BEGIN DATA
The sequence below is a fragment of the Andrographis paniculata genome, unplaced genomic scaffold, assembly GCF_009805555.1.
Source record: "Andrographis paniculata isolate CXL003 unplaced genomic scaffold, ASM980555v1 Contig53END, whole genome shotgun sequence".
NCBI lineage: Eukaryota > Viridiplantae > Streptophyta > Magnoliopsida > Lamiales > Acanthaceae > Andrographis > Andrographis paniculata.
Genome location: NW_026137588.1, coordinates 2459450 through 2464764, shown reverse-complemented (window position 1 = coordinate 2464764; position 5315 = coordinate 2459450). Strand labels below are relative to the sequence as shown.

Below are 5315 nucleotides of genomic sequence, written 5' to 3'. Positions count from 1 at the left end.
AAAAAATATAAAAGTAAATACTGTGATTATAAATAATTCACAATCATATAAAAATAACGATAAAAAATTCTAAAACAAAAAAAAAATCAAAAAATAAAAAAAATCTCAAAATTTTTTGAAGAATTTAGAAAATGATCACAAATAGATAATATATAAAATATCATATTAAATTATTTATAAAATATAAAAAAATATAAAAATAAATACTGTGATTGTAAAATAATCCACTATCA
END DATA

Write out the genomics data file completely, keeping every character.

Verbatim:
The sequence below is a fragment of the Andrographis paniculata genome, unplaced genomic scaffold, assembly GCF_009805555.1.
Source record: "Andrographis paniculata isolate CXL003 unplaced genomic scaffold, ASM980555v1 Contig53END, whole genome shotgun sequence".
NCBI lineage: Eukaryota > Viridiplantae > Streptophyta > Magnoliopsida > Lamiales > Acanthaceae > Andrographis > Andrographis paniculata.
Genome location: NW_026137588.1, coordinates 2459450 through 2464764, shown reverse-complemented (window position 1 = coordinate 2464764; position 5315 = coordinate 2459450). Strand labels below are relative to the sequence as shown.

Below are 5315 nucleotides of genomic sequence, written 5' to 3'. Positions count from 1 at the left end.
AAAAAATATAAAAGTAAATACTGTGATTATAAATAATTCACAATCATATAAAAATAACGATAAAAAATTCTAAAACAAAAAAAAAATCAAAAAATAAAAAAAATCTCAAAATTTTTTGAAGAATTTAGAAAATGATCACAAATAGATAATATATAAAATATCATATTAAATTATTTATAAAATATAAAAAAATATAAAAATAAATACTGTGATTGTAAAATAATCCACTATCA